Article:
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Economies of Note - 2nd June

Written by Ian Dobbs on June 2nd, 2016.      0 comments

1:30pm(NZT)
Australia
Strong local data has rescued the AUD this week from further declines against the USD which had seen it lose almost 7 cents over the course of the last 6 weeks. Key economic releases this week so far have nearly all outpaced their respective consensus estimates by decent margins. The raft of positive data started with building approvals for April which rose 3% (exp. -3%), whilst the Q1 net export contribution jumped 1.1% from the quarter prior. Private sector credit numbers marginally beat their estimate, although it was yesterday’s Q1 GDP numbers which topped 3% on an annualized basis that drove buyer’s appetite. Other data of less impact included the Q1 current account which improved from the quarter prior, although the data failed to match the expected improvement and included a negative revision to the previous data. Monday’s numbers included falling Q1 company profits and a decline in the latest HIA new home sales. Focus from here will now turn to today’s April trade and retail sales numbers before shifting to tomorrow’s important US non-farm payrolls employment release.


New Zealand
The NZD has staged a strong turnaround in trade against the USD this week. Firm local data has helped the rally, but much of the advance can put down to the association with the AUD which has staged its strongest rally in a number of weeks. The move higher started on Tuesday after the surge in the latest ANZ business confidence indicator which saw a net 11% of firms surveyed in May being upbeat about the economy’s prospects for the year ahead (up from 6% prior). The construction sector drove the result (29% were confident) and comes as little surprise given the current house price boom, (latest QV house prices +12.4% y/y for May) and strong migration levels. The data came hot on the heels of strong NZ building consents numbers for April and was followed shortly after by data out of Australia which also showed a large lift in building approvals and Q1 net exports which easily beat the expectations. The latter outcome drove expectations for yesterday’s Australian Q1 GDP data higher which ended up easily beating the consensus. NZ terms of trade data earlier in the day for Q1 also beat expectations as both falling import prices and a surprisingly flat result for export prices drove the print. The overnight release in the latest of the GDT dairy trade auctions saw prices lift 3.4%. Focus for the remainder of the week will now turn to US data and most importantly the non-farm payrolls employment report on Friday.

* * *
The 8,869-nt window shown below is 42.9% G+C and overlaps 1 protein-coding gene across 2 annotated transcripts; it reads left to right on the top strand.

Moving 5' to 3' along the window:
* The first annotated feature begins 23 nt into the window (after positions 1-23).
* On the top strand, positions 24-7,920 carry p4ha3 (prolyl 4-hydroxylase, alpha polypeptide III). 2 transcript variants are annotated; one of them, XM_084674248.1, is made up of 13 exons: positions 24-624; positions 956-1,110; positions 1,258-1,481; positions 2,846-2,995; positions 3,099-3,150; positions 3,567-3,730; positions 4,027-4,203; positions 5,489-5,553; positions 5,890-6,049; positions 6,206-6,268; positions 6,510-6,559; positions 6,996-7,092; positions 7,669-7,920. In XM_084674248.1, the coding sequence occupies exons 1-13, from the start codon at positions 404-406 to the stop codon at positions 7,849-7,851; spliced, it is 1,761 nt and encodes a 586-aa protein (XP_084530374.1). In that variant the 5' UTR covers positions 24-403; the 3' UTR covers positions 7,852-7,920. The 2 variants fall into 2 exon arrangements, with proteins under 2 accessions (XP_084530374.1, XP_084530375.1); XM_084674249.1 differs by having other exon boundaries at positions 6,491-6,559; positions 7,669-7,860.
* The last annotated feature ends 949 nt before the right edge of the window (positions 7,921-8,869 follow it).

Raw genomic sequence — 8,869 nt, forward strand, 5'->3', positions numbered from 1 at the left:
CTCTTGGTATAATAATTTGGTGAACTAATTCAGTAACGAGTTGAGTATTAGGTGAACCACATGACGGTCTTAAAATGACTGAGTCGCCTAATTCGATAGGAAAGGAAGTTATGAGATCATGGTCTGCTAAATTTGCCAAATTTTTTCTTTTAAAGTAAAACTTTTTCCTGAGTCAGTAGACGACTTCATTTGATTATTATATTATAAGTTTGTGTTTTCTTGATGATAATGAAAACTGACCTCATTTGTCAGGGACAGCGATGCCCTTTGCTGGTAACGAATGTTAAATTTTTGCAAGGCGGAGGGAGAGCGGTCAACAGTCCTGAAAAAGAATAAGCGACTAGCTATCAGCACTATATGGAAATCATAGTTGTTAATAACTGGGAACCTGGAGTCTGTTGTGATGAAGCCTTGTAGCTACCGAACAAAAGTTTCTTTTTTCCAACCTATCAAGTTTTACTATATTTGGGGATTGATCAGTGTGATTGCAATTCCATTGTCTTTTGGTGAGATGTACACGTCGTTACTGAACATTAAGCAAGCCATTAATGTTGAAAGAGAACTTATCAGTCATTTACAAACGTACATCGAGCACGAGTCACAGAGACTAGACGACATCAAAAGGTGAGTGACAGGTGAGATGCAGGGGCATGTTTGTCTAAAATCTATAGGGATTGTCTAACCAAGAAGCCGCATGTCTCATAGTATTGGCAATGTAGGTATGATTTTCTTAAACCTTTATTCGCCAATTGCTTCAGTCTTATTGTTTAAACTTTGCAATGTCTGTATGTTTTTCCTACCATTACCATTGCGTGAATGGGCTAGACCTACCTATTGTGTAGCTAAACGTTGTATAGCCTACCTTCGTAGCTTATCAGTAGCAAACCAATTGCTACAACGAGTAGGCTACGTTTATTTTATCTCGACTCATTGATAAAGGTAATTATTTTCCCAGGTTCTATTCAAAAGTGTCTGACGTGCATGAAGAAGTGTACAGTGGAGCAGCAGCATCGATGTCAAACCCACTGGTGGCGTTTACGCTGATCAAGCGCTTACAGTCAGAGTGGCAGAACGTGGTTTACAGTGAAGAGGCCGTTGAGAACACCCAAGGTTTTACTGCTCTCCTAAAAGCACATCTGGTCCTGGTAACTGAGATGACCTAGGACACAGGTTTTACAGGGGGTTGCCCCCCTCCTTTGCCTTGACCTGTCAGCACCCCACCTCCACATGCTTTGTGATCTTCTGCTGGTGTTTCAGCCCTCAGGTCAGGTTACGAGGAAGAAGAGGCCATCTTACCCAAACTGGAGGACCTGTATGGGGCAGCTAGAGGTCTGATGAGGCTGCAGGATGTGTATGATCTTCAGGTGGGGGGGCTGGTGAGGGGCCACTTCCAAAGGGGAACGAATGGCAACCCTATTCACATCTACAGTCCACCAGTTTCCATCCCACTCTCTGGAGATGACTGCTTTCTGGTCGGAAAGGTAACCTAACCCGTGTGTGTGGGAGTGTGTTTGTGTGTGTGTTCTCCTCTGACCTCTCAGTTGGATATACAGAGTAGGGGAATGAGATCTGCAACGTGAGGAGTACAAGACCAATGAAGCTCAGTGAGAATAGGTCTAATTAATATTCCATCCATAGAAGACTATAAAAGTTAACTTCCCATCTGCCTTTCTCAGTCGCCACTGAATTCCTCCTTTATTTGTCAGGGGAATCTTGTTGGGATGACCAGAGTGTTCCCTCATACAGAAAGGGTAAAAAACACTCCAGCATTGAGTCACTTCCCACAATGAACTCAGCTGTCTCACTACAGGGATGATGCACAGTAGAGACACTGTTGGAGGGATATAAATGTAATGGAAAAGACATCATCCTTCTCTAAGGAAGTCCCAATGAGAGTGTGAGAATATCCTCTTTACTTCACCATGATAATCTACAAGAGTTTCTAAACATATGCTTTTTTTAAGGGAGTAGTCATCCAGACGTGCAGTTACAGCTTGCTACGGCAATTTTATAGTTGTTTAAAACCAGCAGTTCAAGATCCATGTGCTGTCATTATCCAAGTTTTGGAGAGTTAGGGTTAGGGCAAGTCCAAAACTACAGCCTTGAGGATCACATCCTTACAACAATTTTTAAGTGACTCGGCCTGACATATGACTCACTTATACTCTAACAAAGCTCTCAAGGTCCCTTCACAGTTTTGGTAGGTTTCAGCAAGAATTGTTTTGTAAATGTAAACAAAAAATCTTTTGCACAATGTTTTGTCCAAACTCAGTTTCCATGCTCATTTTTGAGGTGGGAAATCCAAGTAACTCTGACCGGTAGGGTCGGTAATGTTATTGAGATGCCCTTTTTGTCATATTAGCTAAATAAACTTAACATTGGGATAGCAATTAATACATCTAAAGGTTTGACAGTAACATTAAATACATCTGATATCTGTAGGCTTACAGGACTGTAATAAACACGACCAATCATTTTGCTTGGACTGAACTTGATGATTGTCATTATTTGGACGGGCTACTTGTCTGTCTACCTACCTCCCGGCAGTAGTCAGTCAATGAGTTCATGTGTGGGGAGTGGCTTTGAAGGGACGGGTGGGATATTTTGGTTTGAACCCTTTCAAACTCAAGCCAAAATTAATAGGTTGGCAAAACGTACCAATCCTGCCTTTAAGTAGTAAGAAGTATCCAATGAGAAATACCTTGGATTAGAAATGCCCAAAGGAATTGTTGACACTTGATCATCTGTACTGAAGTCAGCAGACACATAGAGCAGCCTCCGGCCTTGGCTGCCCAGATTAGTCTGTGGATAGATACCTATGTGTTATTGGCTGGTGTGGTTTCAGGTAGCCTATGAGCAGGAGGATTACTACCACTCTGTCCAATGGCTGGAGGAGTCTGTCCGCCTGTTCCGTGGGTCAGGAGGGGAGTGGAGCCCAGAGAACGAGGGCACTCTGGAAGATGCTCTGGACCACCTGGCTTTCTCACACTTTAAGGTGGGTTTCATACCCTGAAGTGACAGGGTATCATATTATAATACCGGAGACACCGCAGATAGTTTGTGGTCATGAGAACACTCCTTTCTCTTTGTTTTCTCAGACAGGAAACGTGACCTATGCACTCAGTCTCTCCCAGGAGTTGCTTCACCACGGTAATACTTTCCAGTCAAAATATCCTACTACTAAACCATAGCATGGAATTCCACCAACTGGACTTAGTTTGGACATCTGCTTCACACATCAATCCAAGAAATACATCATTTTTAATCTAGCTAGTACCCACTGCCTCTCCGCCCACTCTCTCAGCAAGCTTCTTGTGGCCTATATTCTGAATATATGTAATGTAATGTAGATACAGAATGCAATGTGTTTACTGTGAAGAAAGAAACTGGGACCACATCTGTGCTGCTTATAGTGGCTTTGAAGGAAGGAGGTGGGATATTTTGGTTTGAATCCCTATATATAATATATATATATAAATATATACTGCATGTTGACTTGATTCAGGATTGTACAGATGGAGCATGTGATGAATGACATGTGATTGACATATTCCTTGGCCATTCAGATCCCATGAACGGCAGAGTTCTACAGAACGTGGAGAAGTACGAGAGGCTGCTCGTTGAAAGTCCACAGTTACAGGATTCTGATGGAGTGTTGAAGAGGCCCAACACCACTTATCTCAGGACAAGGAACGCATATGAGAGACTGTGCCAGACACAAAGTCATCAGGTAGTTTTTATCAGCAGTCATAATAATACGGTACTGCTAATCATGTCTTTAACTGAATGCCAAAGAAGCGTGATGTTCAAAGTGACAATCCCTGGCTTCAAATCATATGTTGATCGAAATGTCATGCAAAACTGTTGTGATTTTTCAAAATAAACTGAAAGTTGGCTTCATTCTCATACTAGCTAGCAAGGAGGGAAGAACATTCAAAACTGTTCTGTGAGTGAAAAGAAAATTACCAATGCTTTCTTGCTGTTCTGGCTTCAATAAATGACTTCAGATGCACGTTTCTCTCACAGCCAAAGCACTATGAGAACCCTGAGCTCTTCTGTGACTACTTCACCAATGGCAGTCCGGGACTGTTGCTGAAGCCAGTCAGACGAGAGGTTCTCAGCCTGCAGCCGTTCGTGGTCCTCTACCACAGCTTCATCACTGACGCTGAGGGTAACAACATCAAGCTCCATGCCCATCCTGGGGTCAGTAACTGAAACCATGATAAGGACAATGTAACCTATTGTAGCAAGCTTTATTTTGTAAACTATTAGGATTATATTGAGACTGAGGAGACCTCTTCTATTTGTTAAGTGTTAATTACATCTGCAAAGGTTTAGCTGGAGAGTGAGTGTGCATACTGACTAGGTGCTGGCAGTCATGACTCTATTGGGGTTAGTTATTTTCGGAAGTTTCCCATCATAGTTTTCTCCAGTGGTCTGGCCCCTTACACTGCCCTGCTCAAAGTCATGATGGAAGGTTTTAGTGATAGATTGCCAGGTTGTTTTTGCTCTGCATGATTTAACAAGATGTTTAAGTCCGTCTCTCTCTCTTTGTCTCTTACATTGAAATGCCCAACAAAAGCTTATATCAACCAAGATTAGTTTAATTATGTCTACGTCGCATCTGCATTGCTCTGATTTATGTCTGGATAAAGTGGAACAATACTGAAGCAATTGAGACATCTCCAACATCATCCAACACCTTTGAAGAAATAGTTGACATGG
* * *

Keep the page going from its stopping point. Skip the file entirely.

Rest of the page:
United States
The USD is drifting in trade this week on the back of mixed US data leads which have come ahead of tomorrow’s key data on the labour market. Releases this week started with the PCE price deflator and personal income numbers which matched expectations, and a spike in personal spending which beat the consensus. The increase in spending was the most since 2009 and flags pressure from rising wages and a tightening labour market. The Chicago PMI fell into contraction territory in May, whilst the Dallas Fed manufacturing outlook survey also disappointed. CB consumer confidence numbers were weak, although the ISM manufacturing PMI indicator for May beat expectations as it rose from the month prior. The Fed’s Beige book was a non-event as it flagged “modest” economic growth across much of the US. Market reaction to the data has been understandably muted ahead of employment indicators due prior to the week’s end. These indicators include ADP employment and jobless claims later today and the key May non-farm payrolls release tomorrow.


United Kingdom